The protests themselves were called by prominent politicians connected to the state Military Police forces and by police commanders themselves, who directly called on their soldiers to join the demonstrations. A survey by the Instituto Atlas Intelligence showed that 30 percent of the military police active duty officers were willing to participate in the protests.

Although demonstrators did not invade the STF, as they had threatened, it is very significant that the Supreme Court itself considered “calling on the Armed Forces to protect its headquarters, after the Military Police of the Federal District failed to contain the advance of pro-government demonstrators,” according to Record reporter Renato Souza.

The September 7 demonstrations represent a high point of a dictatorial turn advanced ever more frantically by Bolsonaro.

This process has included, in recent months, the unprecedented dismissal of the entire command of the Armed Forces on March 31, on the eve of the anniversary of the 1964 military coup; subsequent threats by military commanders against the COVID-19 parliamentary investigation, making it clear that they will not allow any investigation of members of the Armed Forces by the civilian power; and, in August, the vote on Bolsonaro’s “printed ballot” proposal, accompanied by a military parade, which demonstrated significant support within the state for Bolsonaro's coup plans.

These events, and particularly the actions orchestrated by Bolsonaro and his clique for September 7, are explicitly inspired by Donald Trump's January 6 coup attempt in the United States.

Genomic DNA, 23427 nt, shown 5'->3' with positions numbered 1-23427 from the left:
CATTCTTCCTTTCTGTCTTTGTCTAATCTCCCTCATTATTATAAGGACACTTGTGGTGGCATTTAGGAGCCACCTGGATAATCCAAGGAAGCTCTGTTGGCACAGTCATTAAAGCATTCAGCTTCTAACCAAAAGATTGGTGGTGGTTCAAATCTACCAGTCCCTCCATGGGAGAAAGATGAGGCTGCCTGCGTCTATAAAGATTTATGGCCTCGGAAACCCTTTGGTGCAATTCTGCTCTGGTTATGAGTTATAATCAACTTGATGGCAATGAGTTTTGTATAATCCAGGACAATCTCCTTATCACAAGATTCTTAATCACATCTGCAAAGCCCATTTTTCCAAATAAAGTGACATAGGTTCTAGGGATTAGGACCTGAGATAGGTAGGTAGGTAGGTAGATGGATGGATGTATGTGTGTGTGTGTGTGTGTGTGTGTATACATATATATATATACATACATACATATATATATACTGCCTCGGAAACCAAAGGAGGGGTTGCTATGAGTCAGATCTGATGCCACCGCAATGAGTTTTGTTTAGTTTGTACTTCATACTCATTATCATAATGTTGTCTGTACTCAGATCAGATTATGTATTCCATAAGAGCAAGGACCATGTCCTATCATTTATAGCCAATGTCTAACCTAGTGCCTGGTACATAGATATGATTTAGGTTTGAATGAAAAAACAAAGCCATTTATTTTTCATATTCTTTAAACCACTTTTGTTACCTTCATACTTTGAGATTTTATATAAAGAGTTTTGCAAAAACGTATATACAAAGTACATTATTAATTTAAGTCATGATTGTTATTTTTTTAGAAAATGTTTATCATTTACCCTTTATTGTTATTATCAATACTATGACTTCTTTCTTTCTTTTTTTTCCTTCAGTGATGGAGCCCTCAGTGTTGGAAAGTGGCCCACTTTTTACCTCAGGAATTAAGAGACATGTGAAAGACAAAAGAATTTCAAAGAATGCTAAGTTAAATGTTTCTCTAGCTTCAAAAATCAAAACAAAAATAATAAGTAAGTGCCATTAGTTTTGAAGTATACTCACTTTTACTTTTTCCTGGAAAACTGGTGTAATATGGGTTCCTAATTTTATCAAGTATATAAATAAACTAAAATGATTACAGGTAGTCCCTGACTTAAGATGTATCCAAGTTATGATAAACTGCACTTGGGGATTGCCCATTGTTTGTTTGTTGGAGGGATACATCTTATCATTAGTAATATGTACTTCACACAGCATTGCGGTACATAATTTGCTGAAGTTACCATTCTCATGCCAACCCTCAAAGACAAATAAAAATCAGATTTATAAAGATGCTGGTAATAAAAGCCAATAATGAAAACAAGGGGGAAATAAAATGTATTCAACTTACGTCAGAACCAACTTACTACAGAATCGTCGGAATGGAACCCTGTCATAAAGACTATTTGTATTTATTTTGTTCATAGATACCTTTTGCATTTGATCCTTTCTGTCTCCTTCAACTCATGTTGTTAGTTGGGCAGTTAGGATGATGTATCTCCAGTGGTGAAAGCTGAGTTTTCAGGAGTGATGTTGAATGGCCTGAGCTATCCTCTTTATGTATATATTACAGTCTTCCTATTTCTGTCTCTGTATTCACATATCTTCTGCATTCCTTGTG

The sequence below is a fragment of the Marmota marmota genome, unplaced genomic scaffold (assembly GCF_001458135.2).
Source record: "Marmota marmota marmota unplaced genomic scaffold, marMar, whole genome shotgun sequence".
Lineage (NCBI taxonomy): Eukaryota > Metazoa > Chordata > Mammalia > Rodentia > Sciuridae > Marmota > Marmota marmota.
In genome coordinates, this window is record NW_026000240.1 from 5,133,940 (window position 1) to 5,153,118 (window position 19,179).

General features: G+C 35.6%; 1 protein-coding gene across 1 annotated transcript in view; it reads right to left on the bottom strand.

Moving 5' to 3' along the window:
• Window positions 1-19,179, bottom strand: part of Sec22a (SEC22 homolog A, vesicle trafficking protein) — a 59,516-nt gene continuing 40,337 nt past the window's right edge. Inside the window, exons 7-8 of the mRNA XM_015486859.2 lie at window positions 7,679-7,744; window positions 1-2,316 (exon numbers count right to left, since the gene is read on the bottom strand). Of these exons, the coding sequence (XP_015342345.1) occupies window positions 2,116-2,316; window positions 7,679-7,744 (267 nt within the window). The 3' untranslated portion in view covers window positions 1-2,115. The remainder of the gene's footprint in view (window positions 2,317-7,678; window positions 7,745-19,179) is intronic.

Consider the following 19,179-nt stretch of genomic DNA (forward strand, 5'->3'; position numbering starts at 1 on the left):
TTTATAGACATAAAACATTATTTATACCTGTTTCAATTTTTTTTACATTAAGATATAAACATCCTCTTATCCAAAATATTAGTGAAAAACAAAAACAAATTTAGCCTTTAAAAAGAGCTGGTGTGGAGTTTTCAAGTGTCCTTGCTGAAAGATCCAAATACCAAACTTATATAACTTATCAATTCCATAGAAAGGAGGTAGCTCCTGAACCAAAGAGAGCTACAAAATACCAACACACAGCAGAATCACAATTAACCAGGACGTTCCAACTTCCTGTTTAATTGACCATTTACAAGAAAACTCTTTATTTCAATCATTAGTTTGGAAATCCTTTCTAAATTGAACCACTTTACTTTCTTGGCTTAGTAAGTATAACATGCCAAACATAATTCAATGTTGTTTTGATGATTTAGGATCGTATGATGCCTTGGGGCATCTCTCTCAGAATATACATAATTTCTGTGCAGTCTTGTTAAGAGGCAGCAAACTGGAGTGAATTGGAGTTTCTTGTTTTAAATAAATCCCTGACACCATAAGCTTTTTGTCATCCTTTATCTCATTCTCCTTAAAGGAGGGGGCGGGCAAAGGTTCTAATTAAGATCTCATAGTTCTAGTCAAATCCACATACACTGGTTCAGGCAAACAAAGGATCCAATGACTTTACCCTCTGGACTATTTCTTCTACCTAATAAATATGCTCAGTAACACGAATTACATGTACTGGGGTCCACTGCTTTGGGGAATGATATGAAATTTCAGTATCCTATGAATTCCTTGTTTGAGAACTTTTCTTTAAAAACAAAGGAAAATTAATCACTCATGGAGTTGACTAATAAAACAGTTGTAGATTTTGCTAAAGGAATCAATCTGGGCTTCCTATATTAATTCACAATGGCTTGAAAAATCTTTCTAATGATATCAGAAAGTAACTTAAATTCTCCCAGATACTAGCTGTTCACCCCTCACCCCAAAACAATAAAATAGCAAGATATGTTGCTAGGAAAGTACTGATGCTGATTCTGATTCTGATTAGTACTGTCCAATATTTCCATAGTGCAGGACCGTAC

The weekend leading up to the protests saw the Brazilian edition of the Conservative Political Action Conference (CPAC), which is headed in the country by the president’s son, Eduardo Bolsonaro. Eduardo directly participated in the preparations for the January 6 coup in Washington, just as Trump’s advisers are directly connected to the preparations of the fascistic plots in Brazil.

The Brazilian CPAC had the online participation of Donald Trump Jr., who in his speech explicitly compared the upcoming elections in Brazil with those recently held in the United States and stated that Brazilians will need to choose between “socialism and freedom” (that is, fascism) in what will be an unfair fight. Businessman Jason Miller, Trump’s former adviser, attended the Brazilian CPAC in person. He was detained by the Brazilian Federal Police on Tuesday at Brasilia’s airport as he was returning to the United States. He was questioned in connection to the same inquiry on threats against democracy that is being attacked by Bolsonaro.

More fundamentally, what is driving the destruction of democratic forms of rule in Brazil, the United States and countries around the world is the profound crisis of the world capitalist system.

In the April 12 statement “57 years after the 1964 coup, Brazil again confronts specter of dictatorship,” the World Socialist Web Site described Bolsonaro's dictatorial maneuvers in the context of the deep social crisis driven by the COVID-19 pandemic in Brazil. We wrote: “[The current] grotesque levels of social inequality as well as the imposition of mass killings by COVID-19 are radically incompatible with democratic forms of government. These objective trends are behind the remarkable political events of the past week.”

These conditions have only grown worse in the past five months, and the threat of a coup has intensified.